Is there a relationship between gum disease and cardiovascular disease? Many experts in cardiology and periodontology say, absolutely yes – therefore, the health of your gums is a predictor of heart disease. As a result, members of both professions are making changes to improve their patients’ overall health.
For many years, each medical or dental specialty has been separated. The physician tends to focus on the areas of the body while the dentist treats teeth. This was the old approach. Today, because of further research, collaboration and sharing of knowledge, health care providers are better armed to assist our patients.
Despite the importance of specialized care, the body is not divided into arbitrary specialties. The body is interconnected, interrelated and one area depends on the other for proper functioning.
“But these are my gums,” you may say. “How can they be related to my heart?” And the other question is, “But I brush and floss my teeth. Isn’t that enough?”
Periodontal disease destroys the bone supporting the teeth and is estimated to be present in approximately 50 percent of the adult population, with severe periodontitis seen in 15 to 20 percent of the population. It has been for many years that dentists have recommended brushing and flossing to remove bacterial plaque to control the onset of gum disease. This recommendation will always remain because bacterial plaque accumulation is required to initiate the gum disease process.
Today, we have knowledge of diseases, so we now recognize that gum disease is a chronic inflammation. In our last issue, we mentioned that periodontal disease is a “chronic disease”, therefore caused by a chronic inflammation.
A chronic disease means it cannot be prevented by vaccines or cured by medication, nor do they just disappear. They usually become progressively worse over time and tend to be painless until there is a major crisis. Common examples include diabetes, cancer, dementia, hypertension, stroke and periodontal disease.
Firstly, inflammation, in general, is the response of the body to bacterial and viral infections or other assaults on the body. Almost instantly, the body responds to such assaults with acute inflammation. The signs of acute inflammation are heat (fever), swelling, redness, pain and loss of function. Acute inflammation causes white blood cells to travel to the site of the assault to begin the healing process. Many cells will then surround and kill the offending bacteria, viruses or other agents. Also, they kill affected cells. The body then heals by producing new cells. This is the cycle of an acute inflammatory process. This is exactly how our body is supposed to function.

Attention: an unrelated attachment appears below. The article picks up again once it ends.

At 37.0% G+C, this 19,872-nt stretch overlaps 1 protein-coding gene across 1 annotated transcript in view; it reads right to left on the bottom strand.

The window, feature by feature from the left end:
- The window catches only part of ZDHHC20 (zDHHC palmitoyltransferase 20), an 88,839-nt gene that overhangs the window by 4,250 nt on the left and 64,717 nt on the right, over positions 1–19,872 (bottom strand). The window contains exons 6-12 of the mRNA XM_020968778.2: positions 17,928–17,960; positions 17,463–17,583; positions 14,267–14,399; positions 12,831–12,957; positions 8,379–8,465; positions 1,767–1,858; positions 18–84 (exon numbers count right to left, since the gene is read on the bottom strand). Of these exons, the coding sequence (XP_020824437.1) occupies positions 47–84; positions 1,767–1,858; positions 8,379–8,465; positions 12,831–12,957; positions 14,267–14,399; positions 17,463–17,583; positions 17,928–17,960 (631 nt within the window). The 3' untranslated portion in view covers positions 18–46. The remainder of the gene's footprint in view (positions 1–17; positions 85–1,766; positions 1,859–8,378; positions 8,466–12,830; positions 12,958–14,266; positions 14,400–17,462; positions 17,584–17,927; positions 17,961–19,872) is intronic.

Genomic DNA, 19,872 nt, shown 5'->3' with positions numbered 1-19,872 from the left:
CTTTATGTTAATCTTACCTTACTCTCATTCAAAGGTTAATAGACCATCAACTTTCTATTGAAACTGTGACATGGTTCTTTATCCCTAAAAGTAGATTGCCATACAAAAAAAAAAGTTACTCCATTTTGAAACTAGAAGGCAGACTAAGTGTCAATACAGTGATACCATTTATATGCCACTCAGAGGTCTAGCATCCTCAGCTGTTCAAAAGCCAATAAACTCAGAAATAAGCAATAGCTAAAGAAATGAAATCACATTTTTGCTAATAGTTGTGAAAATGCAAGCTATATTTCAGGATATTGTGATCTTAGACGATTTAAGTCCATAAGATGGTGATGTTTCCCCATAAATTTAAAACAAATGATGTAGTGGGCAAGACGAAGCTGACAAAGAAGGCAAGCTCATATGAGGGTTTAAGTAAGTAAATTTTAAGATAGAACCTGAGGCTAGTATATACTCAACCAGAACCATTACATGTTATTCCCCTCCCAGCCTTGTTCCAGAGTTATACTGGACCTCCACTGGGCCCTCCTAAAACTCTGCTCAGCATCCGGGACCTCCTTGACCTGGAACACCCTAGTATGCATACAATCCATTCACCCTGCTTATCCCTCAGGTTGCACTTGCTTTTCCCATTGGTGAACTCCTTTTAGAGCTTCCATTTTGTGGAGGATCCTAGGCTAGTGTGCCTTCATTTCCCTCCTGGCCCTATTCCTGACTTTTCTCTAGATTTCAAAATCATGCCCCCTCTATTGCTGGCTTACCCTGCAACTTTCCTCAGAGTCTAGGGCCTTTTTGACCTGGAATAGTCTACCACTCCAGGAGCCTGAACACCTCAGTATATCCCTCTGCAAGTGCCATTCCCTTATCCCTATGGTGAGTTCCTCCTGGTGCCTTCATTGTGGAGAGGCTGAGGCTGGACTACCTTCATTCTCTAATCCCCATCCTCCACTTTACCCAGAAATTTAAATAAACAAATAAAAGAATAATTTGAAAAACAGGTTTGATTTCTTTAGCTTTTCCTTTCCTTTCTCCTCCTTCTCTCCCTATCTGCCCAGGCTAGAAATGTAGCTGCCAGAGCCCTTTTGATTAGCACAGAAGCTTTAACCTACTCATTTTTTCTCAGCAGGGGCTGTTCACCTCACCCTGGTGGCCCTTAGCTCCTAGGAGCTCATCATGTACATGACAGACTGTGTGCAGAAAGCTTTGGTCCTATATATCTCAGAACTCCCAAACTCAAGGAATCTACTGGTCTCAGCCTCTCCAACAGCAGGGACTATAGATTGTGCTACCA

Chronic inflammation is a constant inflammatory response, which happens in the absence of an infection or trauma. Chronic inflammation occurs as a result of obesity, fast foods, smoking, drinking alcohol in excess, refined foods, allergens, toxins and other agents. In fact, it is chronic inflammation that is believed to be at the center of all chronic diseases.
So, what is the difference between acute and chronic infections? One important difference is that in chronic diseases, the causes and progress of the inflammations are usually controlled by the patient’s choices and behaviors.
Periodontal disease is caused by dental plaque. Once the plaque starts the disease process, the problem gets worse, causing a chronic inflammatory process in the body.
Here is where it gets interesting: the initial inflammation caused by gum disease triggers chronic inflammation in other parts of the body such as the heart. Remember, the body is deliberately interconnected.
Some examples of diseases associated with chronic inflammation are asthma, diabetes, colitis, kidney inflammation, some forms of cancer, allergies, cardiovascular disease and, of course, periodontitis.
Several articles in medical literature report an increased risk of heart disease in those patients who have periodontitis confirming it to be a predictor of heart disease. Also, the opposite relationship exists – heart disease is a risk factor for gum disease and early tooth loss. Periodontitis has also been shown to be a risk factor for strokes as well as other forms of cerebrovascular disease. Other risk factors shown to be common between cardiovascular disease and gum disease include diabetes, obesity, highs levels of lipids (fat), high cholesterol, triglycerides and hypertension.
Next issue: Are you at risk of getting periodontitis? Take the American Academy of Periodontology Questionnaire to know your risk factors.
• Dr. Kendal V. O. Major is founder and CEO of Center for Specialized Dentistry, a comprehensive family dental practice operating in New Providence and Grand Bahama. He is the first Bahamian specialist in gum diseases and dental implants since 1989. He is also a certified Fastbraces provider. His practice is located at 89 Collins Avenue; he can be reached at telephone (242) 325-5165 or firstname.lastname@example.org.